More than seven million Americans abused prescription drugs in 2009, according to the Substance Abuse and Mental Health Services Administration’s National Survey in Drug Use and Health—and many of these are kids who nick drugs from the family bathroom. To help Americans get rid of unused medications without fear, the Drug Enforcement Agency (DEA) is holding its fourth National Prescription Drug Take-Back Day at locations nationwide on April 28 from 10 am-2 pm. The DEA and its local law-enforcement partners will staff sites where people drop off their drugs, no questions asked. “The idea is to get people to get this stuff out of their medicine cabinets without fear or concern of anyone checking or questioning,” says Jeffrey Scott, a DEA special agent who has worked in the field all over the country, most recently in Arizona, and has staffed drug take-back sites. “You bring in your medications, they’re given to state or local police departments, and they maintain them until the DEA collects them for destruction,” he tellsThe Fix.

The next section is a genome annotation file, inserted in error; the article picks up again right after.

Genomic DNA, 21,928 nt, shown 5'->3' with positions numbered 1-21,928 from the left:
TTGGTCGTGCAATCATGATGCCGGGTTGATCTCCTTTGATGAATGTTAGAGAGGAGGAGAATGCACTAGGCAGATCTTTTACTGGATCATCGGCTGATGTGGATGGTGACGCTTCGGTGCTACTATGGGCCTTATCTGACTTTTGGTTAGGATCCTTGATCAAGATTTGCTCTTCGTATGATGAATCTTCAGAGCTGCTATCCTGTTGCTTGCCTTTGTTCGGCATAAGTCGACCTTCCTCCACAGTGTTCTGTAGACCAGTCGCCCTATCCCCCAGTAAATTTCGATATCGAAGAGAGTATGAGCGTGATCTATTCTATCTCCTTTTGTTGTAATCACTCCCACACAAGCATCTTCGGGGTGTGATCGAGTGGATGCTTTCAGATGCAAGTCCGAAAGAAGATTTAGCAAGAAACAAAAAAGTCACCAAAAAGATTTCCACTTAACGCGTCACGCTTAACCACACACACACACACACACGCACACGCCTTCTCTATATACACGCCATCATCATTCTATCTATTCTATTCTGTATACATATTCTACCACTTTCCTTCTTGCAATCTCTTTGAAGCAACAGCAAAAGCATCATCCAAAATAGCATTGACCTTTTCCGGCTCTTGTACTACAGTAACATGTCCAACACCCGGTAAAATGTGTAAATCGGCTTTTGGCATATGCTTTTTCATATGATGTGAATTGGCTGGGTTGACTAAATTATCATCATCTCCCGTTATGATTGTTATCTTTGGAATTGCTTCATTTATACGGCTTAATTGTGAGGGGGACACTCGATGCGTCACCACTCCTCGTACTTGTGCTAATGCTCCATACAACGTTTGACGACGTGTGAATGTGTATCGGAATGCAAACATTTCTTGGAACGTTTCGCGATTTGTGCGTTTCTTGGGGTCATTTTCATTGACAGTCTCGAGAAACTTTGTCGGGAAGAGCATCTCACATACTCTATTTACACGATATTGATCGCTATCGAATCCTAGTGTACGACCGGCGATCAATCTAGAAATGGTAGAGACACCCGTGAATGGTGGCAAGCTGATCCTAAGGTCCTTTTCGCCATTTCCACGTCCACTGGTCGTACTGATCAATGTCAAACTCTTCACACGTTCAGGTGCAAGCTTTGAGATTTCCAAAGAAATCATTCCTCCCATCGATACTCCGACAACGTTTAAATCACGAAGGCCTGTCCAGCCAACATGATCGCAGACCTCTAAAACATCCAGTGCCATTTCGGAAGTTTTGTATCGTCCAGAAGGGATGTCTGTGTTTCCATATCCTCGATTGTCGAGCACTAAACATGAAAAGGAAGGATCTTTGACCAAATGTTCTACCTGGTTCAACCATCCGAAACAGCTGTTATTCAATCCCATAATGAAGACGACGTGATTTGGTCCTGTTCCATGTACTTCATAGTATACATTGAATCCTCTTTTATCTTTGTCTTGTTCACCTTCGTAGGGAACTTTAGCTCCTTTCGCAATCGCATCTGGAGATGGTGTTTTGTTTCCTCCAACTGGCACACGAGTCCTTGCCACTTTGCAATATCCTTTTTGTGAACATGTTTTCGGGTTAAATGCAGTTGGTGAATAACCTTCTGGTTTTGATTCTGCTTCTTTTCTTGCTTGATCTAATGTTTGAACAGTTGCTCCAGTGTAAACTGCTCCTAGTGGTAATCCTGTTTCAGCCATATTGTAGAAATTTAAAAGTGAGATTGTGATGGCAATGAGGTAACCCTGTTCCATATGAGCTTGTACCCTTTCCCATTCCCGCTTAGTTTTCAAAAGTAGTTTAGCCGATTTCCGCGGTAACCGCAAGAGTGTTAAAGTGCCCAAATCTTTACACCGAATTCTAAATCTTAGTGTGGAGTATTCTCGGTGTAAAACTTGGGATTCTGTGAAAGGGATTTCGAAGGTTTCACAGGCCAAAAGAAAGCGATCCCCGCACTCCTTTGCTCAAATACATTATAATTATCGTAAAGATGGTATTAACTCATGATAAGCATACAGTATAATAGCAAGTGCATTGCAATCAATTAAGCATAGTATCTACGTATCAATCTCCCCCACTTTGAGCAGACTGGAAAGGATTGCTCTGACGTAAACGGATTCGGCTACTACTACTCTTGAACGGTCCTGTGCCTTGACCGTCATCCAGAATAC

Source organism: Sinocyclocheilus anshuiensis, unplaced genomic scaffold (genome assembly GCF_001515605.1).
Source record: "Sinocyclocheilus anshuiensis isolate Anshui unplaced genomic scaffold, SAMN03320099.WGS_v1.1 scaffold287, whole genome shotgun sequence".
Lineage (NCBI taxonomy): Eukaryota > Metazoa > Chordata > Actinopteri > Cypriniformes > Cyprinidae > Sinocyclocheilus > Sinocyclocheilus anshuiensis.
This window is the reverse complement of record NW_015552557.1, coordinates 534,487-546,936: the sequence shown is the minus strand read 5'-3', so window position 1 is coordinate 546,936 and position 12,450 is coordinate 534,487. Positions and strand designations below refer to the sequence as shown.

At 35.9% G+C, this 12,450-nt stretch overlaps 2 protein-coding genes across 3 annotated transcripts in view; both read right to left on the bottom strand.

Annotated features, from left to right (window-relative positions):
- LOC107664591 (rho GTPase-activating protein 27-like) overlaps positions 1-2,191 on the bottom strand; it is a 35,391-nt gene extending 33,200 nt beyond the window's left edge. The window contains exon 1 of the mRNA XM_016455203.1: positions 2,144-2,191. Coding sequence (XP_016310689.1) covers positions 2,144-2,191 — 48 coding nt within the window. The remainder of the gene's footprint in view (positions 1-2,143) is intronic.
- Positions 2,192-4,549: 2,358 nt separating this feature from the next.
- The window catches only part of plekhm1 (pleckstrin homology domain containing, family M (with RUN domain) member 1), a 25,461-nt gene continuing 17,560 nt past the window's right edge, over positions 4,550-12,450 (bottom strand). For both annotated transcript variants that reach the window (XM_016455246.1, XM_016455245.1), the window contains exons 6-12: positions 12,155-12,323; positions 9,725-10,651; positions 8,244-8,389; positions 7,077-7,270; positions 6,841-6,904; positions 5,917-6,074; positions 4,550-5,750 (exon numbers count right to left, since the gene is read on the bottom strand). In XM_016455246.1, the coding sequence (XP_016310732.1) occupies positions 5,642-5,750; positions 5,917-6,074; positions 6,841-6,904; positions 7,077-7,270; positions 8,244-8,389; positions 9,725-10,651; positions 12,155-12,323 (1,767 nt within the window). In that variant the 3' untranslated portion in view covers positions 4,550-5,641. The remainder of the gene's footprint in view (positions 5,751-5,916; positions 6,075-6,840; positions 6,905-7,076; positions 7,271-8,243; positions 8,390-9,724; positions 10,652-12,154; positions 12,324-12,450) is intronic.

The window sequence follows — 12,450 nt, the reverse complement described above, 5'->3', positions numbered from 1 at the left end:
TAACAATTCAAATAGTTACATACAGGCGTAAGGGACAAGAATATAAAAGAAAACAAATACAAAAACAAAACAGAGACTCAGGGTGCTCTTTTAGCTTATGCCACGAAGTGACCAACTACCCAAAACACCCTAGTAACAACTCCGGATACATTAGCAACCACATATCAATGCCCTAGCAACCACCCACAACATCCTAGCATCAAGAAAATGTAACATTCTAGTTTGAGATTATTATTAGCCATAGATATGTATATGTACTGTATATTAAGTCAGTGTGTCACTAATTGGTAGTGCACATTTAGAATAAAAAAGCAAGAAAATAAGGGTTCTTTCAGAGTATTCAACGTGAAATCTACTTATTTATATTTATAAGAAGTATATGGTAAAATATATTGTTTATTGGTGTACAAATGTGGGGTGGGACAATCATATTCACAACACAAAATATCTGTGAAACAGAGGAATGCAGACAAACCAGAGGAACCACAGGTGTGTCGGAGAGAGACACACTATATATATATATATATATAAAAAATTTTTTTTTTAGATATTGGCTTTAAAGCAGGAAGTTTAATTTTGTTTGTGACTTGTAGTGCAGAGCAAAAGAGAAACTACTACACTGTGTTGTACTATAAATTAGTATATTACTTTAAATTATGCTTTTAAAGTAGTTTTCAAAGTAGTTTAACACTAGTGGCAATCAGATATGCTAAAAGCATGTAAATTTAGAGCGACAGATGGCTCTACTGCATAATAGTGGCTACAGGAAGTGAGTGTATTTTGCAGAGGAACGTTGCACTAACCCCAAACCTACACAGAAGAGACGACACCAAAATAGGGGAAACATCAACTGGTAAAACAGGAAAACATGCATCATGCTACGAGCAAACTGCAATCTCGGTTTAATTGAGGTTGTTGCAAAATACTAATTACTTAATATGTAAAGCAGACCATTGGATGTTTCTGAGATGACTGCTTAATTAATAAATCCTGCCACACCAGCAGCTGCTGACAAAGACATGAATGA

The DEA claims an “overwhelming” response to its first three take-back events, having collected almost half a million tons of pills from across the country. The drugs are taken to incineration sites for destruction. Scott says that since “it’s a blind drop”—meaning there are no questions asked about the drugs brought in—the DEA conducts no sorting process of the drugs, so it’s impossible to know which drugs are most commonly surrendered. Over 5,300 sites will be staffed by more than 4,000 of the DEA’s state and local partners. Last September’s event encouraged participation by long-term care facilities and Indian nations, in addition to the general public. To find your local drop-off point, visit the Office of Diversion Control’s site here and search by Zip code or city.